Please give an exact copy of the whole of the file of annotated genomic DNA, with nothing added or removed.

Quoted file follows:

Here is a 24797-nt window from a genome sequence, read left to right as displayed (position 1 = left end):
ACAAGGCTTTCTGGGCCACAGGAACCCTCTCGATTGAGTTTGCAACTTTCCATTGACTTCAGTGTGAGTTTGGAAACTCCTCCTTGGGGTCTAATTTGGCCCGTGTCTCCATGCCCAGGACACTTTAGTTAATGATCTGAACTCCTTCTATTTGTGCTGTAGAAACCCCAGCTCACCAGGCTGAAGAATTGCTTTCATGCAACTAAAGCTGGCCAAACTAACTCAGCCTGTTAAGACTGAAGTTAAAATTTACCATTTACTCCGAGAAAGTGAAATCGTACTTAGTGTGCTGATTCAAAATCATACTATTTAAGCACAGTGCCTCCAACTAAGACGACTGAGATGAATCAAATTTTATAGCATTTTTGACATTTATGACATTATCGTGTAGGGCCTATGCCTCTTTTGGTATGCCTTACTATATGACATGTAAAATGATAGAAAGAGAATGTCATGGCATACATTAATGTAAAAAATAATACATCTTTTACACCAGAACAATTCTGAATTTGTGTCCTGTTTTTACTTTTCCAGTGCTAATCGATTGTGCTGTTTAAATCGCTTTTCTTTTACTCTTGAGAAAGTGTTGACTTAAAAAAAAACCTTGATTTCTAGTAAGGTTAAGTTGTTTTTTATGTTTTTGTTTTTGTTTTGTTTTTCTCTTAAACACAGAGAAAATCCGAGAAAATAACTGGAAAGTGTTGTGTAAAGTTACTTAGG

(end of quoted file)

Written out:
Here is a 24797-nt window from a genome sequence, read left to right as displayed (position 1 = left end):
ACAAGGCTTTCTGGGCCACAGGAACCCTCTCGATTGAGTTTGCAACTTTCCATTGACTTCAGTGTGAGTTTGGAAACTCCTCCTTGGGGTCTAATTTGGCCCGTGTCTCCATGCCCAGGACACTTTAGTTAATGATCTGAACTCCTTCTATTTGTGCTGTAGAAACCCCAGCTCACCAGGCTGAAGAATTGCTTTCATGCAACTAAAGCTGGCCAAACTAACTCAGCCTGTTAAGACTGAAGTTAAAATTTACCATTTACTCCGAGAAAGTGAAATCGTACTTAGTGTGCTGATTCAAAATCATACTATTTAAGCACAGTGCCTCCAACTAAGACGACTGAGATGAATCAAATTTTATAGCATTTTTGACATTTATGACATTATCGTGTAGGGCCTATGCCTCTTTTGGTATGCCTTACTATATGACATGTAAAATGATAGAAAGAGAATGTCATGGCATACATTAATGTAAAAAATAATACATCTTTTACACCAGAACAATTCTGAATTTGTGTCCTGTTTTTACTTTTCCAGTGCTAATCGATTGTGCTGTTTAAATCGCTTTTCTTTTACTCTTGAGAAAGTGTTGACTTAAAAAAAAACCTTGATTTCTAGTAAGGTTAAGTTGTTTTTTATGTTTTTGTTTTTGTTTTGTTTTTCTCTTAAACACAGAGAAAATCCGAGAAAATAACTGGAAAGTGTTGTGTAAAGTTACTTAGG